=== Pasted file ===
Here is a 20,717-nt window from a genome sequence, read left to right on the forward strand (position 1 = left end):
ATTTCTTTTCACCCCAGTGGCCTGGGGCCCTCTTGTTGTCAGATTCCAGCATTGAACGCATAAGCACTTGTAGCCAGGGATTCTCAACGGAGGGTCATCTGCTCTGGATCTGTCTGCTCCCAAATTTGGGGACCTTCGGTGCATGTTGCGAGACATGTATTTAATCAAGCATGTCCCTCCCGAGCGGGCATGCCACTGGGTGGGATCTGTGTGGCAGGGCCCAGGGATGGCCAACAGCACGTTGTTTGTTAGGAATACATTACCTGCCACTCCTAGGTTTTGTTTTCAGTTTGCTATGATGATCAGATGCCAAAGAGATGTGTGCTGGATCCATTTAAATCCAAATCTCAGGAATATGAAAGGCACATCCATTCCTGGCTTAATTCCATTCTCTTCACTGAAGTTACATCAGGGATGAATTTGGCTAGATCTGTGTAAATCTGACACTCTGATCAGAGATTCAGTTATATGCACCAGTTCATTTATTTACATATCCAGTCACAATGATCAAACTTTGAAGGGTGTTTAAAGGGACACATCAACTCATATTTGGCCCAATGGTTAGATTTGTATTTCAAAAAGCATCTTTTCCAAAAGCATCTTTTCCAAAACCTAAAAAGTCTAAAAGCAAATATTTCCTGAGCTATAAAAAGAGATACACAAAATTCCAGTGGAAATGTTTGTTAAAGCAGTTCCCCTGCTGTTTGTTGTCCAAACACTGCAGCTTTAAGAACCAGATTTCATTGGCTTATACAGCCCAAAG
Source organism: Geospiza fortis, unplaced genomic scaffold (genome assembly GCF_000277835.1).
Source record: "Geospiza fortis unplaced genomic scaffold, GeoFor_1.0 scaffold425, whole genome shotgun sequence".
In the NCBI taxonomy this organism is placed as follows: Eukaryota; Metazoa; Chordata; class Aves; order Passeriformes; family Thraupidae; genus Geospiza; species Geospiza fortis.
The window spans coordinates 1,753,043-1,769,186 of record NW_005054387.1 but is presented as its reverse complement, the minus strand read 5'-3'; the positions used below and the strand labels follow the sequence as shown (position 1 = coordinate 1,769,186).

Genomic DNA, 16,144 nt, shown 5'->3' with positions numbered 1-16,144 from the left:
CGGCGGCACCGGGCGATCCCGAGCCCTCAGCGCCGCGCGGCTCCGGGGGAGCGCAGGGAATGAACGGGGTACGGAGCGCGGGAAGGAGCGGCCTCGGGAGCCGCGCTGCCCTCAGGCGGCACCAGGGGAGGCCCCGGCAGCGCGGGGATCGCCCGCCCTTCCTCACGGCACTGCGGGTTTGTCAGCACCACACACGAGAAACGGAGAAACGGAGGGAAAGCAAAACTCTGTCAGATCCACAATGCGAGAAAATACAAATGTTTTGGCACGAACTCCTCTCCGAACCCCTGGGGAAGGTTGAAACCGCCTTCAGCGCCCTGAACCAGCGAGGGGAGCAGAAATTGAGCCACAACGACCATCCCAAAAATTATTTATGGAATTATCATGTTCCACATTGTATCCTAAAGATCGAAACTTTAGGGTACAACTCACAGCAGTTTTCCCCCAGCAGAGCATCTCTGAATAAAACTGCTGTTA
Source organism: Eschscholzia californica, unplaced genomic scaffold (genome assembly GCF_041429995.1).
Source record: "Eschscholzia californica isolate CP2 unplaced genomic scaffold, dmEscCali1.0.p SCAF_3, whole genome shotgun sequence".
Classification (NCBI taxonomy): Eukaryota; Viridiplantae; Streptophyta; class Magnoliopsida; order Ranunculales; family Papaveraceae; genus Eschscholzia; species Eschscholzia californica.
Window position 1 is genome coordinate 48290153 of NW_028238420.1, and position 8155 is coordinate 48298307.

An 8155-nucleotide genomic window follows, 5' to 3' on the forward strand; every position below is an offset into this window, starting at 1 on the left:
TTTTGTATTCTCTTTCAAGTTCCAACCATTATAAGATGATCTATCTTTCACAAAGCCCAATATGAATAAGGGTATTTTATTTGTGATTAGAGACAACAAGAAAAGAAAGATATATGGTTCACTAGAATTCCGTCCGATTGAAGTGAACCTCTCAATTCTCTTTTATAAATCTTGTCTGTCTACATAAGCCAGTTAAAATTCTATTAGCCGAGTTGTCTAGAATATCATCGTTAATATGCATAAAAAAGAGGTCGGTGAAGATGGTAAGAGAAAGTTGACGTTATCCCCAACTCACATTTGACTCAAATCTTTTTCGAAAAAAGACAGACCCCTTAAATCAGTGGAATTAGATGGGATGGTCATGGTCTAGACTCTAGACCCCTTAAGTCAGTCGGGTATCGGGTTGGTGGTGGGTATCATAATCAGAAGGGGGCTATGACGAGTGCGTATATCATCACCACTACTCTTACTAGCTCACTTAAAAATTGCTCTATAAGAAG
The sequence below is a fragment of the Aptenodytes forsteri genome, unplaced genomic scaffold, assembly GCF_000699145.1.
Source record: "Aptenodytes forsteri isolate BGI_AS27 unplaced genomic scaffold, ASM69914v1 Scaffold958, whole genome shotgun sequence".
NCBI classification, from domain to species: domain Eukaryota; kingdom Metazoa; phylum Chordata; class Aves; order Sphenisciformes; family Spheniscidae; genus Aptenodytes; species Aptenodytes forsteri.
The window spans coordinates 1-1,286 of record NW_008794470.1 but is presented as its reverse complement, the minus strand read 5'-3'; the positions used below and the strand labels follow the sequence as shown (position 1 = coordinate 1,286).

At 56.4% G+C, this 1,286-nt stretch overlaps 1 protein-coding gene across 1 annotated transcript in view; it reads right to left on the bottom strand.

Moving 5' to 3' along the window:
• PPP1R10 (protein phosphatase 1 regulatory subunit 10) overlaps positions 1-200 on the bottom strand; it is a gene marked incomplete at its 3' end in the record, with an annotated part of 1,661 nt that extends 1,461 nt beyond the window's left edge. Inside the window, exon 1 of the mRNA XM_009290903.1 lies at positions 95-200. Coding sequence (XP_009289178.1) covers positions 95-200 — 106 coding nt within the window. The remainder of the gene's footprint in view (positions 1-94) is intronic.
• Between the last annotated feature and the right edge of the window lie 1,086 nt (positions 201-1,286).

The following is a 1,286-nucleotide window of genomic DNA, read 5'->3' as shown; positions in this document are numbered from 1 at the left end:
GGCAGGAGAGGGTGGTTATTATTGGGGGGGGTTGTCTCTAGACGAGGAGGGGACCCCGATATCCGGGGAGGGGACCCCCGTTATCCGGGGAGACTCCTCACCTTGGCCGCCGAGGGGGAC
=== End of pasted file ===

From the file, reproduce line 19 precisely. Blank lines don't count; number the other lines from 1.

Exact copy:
At 56.4% G+C, this 1,286-nt stretch overlaps 1 protein-coding gene across 1 annotated transcript in view; it reads right to left on the bottom strand.